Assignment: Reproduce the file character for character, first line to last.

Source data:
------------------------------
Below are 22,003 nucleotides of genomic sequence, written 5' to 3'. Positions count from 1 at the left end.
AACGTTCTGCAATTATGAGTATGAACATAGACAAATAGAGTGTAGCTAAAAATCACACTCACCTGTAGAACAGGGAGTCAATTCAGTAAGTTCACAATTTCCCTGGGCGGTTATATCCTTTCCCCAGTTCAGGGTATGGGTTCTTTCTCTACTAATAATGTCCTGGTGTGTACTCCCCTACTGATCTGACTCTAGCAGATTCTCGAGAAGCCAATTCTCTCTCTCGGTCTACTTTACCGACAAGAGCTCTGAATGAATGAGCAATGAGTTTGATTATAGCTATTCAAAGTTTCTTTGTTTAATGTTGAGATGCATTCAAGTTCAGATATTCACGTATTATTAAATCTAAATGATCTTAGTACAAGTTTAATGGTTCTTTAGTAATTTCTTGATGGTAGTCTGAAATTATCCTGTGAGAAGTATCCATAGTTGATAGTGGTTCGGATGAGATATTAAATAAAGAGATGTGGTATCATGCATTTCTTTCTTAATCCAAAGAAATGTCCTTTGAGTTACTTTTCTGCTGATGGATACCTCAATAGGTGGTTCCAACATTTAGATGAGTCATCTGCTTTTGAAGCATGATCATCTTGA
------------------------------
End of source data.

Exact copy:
Below are 22,003 nucleotides of genomic sequence, written 5' to 3'. Positions count from 1 at the left end.
AACGTTCTGCAATTATGAGTATGAACATAGACAAATAGAGTGTAGCTAAAAATCACACTCACCTGTAGAACAGGGAGTCAATTCAGTAAGTTCACAATTTCCCTGGGCGGTTATATCCTTTCCCCAGTTCAGGGTATGGGTTCTTTCTCTACTAATAATGTCCTGGTGTGTACTCCCCTACTGATCTGACTCTAGCAGATTCTCGAGAAGCCAATTCTCTCTCTCGGTCTACTTTACCGACAAGAGCTCTGAATGAATGAGCAATGAGTTTGATTATAGCTATTCAAAGTTTCTTTGTTTAATGTTGAGATGCATTCAAGTTCAGATATTCACGTATTATTAAATCTAAATGATCTTAGTACAAGTTTAATGGTTCTTTAGTAATTTCTTGATGGTAGTCTGAAATTATCCTGTGAGAAGTATCCATAGTTGATAGTGGTTCGGATGAGATATTAAATAAAGAGATGTGGTATCATGCATTTCTTTCTTAATCCAAAGAAATGTCCTTTGAGTTACTTTTCTGCTGATGGATACCTCAATAGGTGGTTCCAACATTTAGATGAGTCATCTGCTTTTGAAGCATGATCATCTTGA